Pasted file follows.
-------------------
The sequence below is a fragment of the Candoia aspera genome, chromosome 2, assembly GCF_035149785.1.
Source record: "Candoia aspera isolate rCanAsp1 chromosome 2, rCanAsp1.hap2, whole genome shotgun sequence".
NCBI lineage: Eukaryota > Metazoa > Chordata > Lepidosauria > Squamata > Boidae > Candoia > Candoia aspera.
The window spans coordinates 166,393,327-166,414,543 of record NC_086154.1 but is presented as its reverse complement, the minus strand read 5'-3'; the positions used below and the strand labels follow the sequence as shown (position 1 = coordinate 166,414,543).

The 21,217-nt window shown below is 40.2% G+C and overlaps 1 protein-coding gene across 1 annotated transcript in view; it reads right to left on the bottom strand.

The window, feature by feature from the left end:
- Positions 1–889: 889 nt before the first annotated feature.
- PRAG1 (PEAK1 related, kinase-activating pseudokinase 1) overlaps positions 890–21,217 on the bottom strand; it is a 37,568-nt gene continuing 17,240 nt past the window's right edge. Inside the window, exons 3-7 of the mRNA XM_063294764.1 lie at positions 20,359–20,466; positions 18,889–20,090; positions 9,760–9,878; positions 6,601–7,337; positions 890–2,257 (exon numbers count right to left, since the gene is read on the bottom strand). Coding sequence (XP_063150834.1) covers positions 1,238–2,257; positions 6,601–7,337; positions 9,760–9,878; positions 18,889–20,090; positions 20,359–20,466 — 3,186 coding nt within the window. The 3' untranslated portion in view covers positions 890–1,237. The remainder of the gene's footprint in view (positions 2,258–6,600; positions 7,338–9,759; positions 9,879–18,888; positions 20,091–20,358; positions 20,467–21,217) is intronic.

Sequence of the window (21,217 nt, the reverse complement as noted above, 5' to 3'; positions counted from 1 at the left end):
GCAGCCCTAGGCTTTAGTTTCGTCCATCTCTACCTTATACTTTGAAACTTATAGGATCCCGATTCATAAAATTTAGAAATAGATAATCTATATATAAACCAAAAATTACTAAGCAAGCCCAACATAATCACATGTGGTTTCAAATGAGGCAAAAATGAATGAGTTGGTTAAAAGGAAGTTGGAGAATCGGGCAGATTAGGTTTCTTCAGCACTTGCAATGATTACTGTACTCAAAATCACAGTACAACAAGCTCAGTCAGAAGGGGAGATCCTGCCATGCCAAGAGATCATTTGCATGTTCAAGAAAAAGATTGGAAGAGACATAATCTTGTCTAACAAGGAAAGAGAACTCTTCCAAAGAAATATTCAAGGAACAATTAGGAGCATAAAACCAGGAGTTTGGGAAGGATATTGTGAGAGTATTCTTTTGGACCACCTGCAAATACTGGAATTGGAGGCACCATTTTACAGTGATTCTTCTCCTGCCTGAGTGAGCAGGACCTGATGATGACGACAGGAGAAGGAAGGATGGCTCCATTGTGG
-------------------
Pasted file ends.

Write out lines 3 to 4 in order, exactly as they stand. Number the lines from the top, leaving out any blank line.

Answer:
NCBI lineage: Eukaryota > Metazoa > Chordata > Lepidosauria > Squamata > Boidae > Candoia > Candoia aspera.
The window spans coordinates 166,393,327-166,414,543 of record NC_086154.1 but is presented as its reverse complement, the minus strand read 5'-3'; the positions used below and the strand labels follow the sequence as shown (position 1 = coordinate 166,414,543).